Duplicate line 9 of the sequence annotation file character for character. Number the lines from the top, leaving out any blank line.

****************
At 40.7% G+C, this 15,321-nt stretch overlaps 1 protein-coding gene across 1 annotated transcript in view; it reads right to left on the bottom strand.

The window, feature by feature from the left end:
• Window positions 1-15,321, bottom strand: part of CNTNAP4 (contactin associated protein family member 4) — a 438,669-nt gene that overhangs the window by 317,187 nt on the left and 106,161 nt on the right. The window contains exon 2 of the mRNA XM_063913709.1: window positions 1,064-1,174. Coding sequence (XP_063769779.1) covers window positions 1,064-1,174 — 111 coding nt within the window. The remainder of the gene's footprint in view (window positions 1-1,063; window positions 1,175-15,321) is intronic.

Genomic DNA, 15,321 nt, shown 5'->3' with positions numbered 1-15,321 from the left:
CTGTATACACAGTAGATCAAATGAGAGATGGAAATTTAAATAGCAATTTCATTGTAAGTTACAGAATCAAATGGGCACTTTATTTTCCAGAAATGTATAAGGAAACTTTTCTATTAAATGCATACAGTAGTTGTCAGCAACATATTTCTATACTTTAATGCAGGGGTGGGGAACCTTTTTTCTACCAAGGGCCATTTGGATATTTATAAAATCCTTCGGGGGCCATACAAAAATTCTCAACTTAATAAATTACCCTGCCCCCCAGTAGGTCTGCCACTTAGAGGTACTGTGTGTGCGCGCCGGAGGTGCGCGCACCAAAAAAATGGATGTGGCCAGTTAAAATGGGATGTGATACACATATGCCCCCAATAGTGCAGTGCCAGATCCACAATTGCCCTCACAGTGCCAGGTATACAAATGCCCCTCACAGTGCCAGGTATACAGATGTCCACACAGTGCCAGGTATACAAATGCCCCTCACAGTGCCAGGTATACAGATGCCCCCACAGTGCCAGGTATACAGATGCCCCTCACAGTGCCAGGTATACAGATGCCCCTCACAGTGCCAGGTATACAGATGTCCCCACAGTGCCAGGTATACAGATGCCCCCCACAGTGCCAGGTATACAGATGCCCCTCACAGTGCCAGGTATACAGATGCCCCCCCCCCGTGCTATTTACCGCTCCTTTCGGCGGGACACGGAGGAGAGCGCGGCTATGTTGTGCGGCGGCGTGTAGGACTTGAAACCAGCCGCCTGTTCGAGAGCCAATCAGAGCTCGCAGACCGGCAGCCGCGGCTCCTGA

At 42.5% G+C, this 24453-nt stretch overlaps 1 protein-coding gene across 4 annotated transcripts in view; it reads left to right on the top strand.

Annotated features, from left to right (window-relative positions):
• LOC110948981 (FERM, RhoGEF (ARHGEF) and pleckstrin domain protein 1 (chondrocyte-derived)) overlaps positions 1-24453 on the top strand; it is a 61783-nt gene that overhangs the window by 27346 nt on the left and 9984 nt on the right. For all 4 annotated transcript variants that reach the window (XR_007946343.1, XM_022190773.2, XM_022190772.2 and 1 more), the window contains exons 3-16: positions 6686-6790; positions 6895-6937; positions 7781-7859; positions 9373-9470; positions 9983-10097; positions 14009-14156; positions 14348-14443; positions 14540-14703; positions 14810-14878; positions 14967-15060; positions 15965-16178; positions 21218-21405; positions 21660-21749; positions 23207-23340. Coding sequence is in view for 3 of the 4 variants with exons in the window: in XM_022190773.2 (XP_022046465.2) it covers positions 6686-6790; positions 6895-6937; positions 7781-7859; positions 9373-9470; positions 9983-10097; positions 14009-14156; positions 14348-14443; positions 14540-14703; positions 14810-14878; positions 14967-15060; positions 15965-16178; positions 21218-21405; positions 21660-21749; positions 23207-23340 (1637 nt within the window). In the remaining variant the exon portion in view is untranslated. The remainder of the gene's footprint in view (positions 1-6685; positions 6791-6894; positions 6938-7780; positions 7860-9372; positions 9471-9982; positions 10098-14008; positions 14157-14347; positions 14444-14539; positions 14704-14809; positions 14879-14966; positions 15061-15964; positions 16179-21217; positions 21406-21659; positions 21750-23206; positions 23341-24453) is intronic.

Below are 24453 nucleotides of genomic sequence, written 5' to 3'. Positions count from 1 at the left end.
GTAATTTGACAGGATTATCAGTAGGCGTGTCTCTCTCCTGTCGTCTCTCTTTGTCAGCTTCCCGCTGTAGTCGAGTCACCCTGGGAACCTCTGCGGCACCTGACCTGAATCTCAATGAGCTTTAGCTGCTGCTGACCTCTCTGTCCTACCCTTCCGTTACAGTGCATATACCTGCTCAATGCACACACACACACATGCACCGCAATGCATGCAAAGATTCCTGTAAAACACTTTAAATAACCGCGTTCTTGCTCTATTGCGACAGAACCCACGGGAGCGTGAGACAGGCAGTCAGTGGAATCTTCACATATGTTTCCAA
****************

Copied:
Below are 24453 nucleotides of genomic sequence, written 5' to 3'. Positions count from 1 at the left end.